Nature as a Mediator in John Keats’ poem “Ode to a Nightingale” and Robert Frost’s poem “Mending Wall”

My heart aches, and a drowsy numbness pains

My sense, as though of hemlock I had drunk,

Or emptied some dull opiate to the drains

One minute past, and Lethe-wards had sunk:

Tis not through envy of thy happy lot,

. . . That thou, light-winged dyrad of the trees,

. . . Of beechen green, and shadows numberless

Singer of summer in full throated ease.[1-10]

Nature’s presence as a mediator is never seen with our naked eyes. But it is always busy breaking the ratification demarcations. It is always conscious of a human interest in showing oneself distinguished from others, so nature does not want to hurt them by openly destroying their construction which seems to be commemorating their ancestors, so nature comes invisibly and gradually makes the gap to pass through broader and broader with the intention to make them communicate. About the invisibility and silence of nature’s attempts of breaking the barriers between the two the persona says:

. . . The gaps I mean,

No one has seen them made or heard them made,

But at spring mending-time we find them there.

I let my neighbor know beyond the hill; [9-12]

Now, the persona in the poem Ode to Nightingale is no longer a human shrouded by the material greed rather he is about to leave the material world and fly with the nightingale because nature seems to reconcile the long been separated human being and the other organs of nature. Now, the persona does not seem to need any vehicle, like a chariot of Bacchus, to transport him to the bird and fly with it in its happiness, the viewless wings of imagination created by  nature are enough to leave the greedy material Earth and share the happiness of the real and pure nature. About the deep love of the persona to the nightingale the persona says:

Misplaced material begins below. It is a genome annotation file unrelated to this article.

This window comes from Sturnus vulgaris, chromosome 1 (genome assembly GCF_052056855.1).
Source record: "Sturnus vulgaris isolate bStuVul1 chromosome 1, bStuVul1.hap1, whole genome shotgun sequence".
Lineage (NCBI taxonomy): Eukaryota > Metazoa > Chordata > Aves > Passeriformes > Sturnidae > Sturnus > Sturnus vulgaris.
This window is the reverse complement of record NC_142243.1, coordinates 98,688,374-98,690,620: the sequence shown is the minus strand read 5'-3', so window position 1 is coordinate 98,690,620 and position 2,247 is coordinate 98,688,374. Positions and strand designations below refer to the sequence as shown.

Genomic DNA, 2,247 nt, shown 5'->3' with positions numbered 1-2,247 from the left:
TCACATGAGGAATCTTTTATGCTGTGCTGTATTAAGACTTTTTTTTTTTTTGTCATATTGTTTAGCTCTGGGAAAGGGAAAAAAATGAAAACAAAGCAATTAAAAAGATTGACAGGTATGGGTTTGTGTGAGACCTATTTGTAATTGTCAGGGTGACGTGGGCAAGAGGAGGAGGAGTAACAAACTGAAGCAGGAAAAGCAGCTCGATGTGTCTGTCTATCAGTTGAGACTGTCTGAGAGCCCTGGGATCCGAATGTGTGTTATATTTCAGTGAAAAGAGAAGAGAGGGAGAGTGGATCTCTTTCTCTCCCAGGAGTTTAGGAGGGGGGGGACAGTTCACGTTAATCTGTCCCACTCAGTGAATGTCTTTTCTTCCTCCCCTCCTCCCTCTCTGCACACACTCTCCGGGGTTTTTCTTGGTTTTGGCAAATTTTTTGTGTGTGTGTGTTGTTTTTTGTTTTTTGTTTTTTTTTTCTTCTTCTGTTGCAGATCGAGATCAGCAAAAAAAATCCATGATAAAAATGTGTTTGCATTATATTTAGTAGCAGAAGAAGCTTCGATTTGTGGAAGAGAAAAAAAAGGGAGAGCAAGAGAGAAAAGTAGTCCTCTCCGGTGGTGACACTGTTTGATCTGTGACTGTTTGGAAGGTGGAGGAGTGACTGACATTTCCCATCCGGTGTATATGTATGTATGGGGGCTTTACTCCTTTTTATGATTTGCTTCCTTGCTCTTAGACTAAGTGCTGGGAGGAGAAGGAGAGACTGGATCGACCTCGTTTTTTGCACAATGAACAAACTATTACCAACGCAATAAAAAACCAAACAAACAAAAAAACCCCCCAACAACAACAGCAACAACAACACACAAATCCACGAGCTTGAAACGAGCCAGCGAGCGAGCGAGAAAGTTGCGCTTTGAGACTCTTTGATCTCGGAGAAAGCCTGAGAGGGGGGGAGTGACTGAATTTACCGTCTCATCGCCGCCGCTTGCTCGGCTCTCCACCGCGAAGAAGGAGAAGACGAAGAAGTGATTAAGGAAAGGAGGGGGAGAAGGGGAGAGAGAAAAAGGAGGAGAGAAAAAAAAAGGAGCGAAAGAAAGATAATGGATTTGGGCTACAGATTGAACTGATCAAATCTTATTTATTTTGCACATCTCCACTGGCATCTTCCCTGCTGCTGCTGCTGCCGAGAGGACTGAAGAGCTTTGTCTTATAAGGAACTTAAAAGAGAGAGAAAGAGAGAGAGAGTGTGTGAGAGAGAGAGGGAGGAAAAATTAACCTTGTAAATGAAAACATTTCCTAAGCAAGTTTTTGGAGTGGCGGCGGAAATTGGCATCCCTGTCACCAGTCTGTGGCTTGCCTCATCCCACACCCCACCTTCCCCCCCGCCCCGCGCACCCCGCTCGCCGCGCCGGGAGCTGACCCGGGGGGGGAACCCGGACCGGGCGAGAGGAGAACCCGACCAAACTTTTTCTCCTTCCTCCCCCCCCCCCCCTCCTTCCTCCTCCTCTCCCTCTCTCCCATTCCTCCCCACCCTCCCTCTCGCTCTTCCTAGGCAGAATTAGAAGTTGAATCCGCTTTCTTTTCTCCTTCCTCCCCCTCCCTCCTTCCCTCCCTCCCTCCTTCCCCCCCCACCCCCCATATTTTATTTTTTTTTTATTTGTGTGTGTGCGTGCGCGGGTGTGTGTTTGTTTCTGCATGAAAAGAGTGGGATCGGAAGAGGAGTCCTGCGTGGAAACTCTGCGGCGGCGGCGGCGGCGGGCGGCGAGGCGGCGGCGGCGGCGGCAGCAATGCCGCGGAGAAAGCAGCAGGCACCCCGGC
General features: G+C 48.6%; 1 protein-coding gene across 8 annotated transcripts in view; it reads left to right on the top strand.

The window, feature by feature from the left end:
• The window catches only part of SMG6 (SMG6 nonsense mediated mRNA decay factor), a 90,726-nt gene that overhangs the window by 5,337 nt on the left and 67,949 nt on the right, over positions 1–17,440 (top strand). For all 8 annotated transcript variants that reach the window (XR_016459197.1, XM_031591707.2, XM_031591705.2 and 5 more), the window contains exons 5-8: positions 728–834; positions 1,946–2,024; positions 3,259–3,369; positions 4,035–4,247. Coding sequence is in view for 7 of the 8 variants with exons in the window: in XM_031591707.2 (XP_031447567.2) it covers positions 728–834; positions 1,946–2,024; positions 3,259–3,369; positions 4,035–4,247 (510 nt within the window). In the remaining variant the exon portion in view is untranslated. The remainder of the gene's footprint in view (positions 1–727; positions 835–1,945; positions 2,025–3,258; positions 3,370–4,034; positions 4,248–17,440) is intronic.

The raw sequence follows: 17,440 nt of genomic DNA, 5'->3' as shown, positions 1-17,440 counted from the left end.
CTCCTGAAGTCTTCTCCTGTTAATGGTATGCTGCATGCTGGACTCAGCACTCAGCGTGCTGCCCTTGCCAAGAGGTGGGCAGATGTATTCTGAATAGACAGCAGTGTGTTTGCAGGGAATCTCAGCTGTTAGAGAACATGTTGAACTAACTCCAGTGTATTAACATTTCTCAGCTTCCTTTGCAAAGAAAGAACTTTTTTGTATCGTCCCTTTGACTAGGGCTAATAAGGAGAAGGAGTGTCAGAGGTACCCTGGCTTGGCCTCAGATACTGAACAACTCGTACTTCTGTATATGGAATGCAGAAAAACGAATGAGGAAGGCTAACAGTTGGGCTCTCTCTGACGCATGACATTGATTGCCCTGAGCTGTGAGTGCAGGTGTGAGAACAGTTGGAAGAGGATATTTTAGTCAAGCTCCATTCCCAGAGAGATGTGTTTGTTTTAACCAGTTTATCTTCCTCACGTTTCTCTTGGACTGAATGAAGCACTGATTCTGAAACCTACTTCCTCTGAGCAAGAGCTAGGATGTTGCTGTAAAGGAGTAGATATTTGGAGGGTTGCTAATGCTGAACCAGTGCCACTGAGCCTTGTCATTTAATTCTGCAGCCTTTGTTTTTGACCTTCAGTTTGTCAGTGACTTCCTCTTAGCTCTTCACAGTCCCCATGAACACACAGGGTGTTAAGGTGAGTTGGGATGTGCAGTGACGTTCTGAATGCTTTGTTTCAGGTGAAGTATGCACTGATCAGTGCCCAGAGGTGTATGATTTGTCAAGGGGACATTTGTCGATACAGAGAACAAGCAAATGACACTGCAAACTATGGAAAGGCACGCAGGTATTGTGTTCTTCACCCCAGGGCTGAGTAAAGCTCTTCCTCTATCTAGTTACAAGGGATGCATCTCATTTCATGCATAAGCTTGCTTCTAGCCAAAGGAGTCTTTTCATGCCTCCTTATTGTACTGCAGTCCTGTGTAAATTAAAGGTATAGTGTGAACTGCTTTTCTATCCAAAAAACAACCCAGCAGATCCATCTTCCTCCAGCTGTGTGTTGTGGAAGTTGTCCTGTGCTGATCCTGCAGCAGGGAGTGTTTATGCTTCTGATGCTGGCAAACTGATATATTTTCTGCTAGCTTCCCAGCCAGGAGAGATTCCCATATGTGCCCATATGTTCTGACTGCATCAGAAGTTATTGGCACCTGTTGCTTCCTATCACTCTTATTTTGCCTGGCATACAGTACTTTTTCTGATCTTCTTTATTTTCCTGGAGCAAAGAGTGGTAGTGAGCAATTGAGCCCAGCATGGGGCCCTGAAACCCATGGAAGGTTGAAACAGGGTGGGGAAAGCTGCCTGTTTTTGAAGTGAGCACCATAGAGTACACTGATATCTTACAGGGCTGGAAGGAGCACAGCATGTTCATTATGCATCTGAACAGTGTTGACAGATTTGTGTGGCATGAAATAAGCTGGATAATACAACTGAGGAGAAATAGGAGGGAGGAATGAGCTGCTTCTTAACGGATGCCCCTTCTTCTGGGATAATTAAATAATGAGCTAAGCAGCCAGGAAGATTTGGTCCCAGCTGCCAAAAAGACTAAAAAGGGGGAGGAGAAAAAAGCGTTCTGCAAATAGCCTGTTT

Away! Away! For I will fly to thee,

Not charioted by Bacchus and his pards,

But on the viewless wings of poesy,

Though the dull brain perplexes and retards:

Already with thee! tender is the night,

And haply the Queen moon is her throne,

Clustered around by all her starry fays,( . . . )[31-37]

Among the two parties in the poem Mending Wall, the persona is a bit flexible. He thinks the wall between them is unnecessary. The persona has apple trees and his neighbor has pine trees. But the neighbor of the persona always wants a wall between them simply to follow tradition without any justifiable reason. The persona tries to persuade him but is never persuaded. Since he is unable to persuade his neighbor, nature is relentlessly attempting to make him tired of breaking the wall every year. But, he is a tireless man and always attends the place in every spring to repair the wall to be separated from his neighbor and repeatedly says- “ Good fences make good neighbors”. The persona is not satisfied with the idea of separating his neighbor with the wall and says:

`There where it is we do not need the wall:

He is all pine and I am apple orchard.

My apple trees will never get across

And eat the cones under his pines, I tell him.

He only says, “Good fences make good neighbors”[23-27]


Nature as a Mediator in John Keats’ poem “Ode to a Nightingale” and Robert Frost’s poem “Mending Wall”